During both the first and second world wars the government introduced compulsory ID cards as part of their emergency measures. ID cards were withdrawn within a year of the end of the First World War; however it was not until seven years after the Second World War that ID cards were finally withdrawn. Clarence Willcock was instrumental in this process; his refusal to show his ID card when stopped by the police in North London raised questions about their use in peacetime Britain and contributed to the withdrawal of the cards in 1952.
The coming of the Second World War provided the impetus for the reintroduction of ID cards and a national register as a temporary emergency measure.
ID cards and the national register were bought in under the National Registration Act 1939. Registration of the whole population was held on September 29th 1939 and heads of households had to provide information on each member of the household, including children.
The Register comprised ‘all persons in the United Kingdom at the appointed time’ and ‘all persons entering or born in the United Kingdom after that time’. A Schedule to the Act listed ‘matters with respect to which particulars are to be entered in Register’.
4. Occupation, profession, trade or employment,
6. Condition as to marriage,
7. Membership of Naval, Military or Air Force Reserves or Auxiliary Forces or of Civil Defence Services or Reserves.
The introduction of the ID card and register bought with it a whole new range of criminal offences. Section 6, Sub-section 4, of the Act stated:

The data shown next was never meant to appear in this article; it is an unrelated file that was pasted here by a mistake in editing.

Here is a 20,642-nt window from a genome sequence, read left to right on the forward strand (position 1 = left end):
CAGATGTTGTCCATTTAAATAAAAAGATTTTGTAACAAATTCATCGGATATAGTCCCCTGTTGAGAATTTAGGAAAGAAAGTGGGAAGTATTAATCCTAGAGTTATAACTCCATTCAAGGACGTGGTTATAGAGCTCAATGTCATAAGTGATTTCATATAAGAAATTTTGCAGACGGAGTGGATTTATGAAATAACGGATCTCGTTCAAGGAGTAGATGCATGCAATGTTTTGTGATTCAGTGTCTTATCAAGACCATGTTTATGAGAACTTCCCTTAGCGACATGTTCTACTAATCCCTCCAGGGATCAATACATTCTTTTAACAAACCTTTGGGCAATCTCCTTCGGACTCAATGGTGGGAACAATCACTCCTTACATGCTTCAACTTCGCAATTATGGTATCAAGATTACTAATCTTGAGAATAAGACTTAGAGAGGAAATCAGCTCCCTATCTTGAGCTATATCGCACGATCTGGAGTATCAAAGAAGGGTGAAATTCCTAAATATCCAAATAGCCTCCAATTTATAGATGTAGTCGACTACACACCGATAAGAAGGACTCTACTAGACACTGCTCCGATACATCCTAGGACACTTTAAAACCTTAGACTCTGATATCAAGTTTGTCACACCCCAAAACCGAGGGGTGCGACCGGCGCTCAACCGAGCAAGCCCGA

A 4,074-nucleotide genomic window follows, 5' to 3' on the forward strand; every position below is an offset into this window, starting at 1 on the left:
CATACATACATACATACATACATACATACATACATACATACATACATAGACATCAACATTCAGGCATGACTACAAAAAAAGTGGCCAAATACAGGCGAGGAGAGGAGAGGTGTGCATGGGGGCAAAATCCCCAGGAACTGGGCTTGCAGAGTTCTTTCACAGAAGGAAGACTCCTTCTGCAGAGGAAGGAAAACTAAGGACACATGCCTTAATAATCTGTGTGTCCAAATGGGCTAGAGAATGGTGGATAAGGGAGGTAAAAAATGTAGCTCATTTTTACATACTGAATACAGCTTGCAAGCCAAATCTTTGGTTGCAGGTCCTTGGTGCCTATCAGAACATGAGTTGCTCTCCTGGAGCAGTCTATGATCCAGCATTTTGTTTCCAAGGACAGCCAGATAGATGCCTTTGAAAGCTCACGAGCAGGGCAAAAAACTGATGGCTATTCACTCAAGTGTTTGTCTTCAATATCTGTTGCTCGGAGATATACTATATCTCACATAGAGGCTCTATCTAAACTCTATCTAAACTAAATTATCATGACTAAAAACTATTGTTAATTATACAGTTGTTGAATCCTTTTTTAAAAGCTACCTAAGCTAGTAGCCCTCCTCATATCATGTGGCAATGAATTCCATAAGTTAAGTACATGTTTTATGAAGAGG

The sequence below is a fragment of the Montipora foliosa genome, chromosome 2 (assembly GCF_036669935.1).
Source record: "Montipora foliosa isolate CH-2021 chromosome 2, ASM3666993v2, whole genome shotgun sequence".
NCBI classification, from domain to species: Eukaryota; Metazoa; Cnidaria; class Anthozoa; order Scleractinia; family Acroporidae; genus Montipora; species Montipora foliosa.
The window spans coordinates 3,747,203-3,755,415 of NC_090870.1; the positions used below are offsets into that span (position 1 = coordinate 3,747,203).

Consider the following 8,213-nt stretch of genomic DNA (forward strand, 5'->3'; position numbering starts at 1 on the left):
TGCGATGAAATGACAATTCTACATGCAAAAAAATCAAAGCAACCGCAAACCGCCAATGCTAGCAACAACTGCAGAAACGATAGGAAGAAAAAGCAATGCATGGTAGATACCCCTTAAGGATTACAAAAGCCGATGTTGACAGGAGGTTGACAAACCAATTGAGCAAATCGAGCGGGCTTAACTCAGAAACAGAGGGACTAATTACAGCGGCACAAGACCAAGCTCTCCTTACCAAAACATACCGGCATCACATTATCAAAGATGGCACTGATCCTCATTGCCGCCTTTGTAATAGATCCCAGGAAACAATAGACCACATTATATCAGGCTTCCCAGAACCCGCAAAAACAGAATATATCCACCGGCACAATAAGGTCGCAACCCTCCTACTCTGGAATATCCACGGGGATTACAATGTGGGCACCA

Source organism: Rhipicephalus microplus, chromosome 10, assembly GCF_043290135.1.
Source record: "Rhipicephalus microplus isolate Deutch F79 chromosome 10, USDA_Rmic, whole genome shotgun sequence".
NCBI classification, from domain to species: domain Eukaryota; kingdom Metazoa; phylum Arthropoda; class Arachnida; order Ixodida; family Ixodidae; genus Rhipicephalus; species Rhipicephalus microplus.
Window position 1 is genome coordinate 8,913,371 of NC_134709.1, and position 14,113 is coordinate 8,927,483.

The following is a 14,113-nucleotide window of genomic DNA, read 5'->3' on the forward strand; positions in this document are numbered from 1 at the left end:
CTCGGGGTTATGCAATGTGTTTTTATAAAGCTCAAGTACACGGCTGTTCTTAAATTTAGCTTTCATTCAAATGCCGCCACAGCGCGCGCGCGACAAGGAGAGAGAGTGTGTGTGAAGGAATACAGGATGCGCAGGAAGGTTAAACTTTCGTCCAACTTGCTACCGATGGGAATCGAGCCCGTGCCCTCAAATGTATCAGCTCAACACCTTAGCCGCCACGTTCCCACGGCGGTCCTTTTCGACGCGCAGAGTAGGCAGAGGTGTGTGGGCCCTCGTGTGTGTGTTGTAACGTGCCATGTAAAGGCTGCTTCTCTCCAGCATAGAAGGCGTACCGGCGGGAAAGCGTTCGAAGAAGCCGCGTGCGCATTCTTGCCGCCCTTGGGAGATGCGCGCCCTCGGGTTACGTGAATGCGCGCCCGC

‘A constable in uniform, or any person authorised for the purpose under the said regulations, may require a person who under the regulations is for the time being responsible for the custody of an Identity card, to produce the card to him or, if the person so required fails to produce it when the requirement is made, to produce it within such time, to such person and at such place as may be prescribed’.
Offences under the Act included giving false information, impersonation, forgery of an identity card, and unauthorised disclosure of information. For these offences, maximum penalties on summary conviction were a £50 fine and/ or three months in prison, and on conviction on indictment a £100 fine and/or two years in prison. It was also an offence to fail to comply with any other requirement duly made under the Act, or with any regulation made under it, and the maximum penalty was a £5 fine or one month in prison or both. The Act applied to the whole of the United Kingdom and was to remain in force until a date which ‘His Majesty may be Order in Council declare to be the date on which the emergency that was the occasion of the passing of this Act came to an end’.
Three major reasons were given for the introduction of ID cards and a national register:
- The need for complete manpower control and planning, in order to maximise the efficiency of the war economy.
- The introduction of rationing required a system of standardised registration. Rationing was introduced from January 1940.
- To have up to date information and statistics about the population, the last census had taken place in 1931.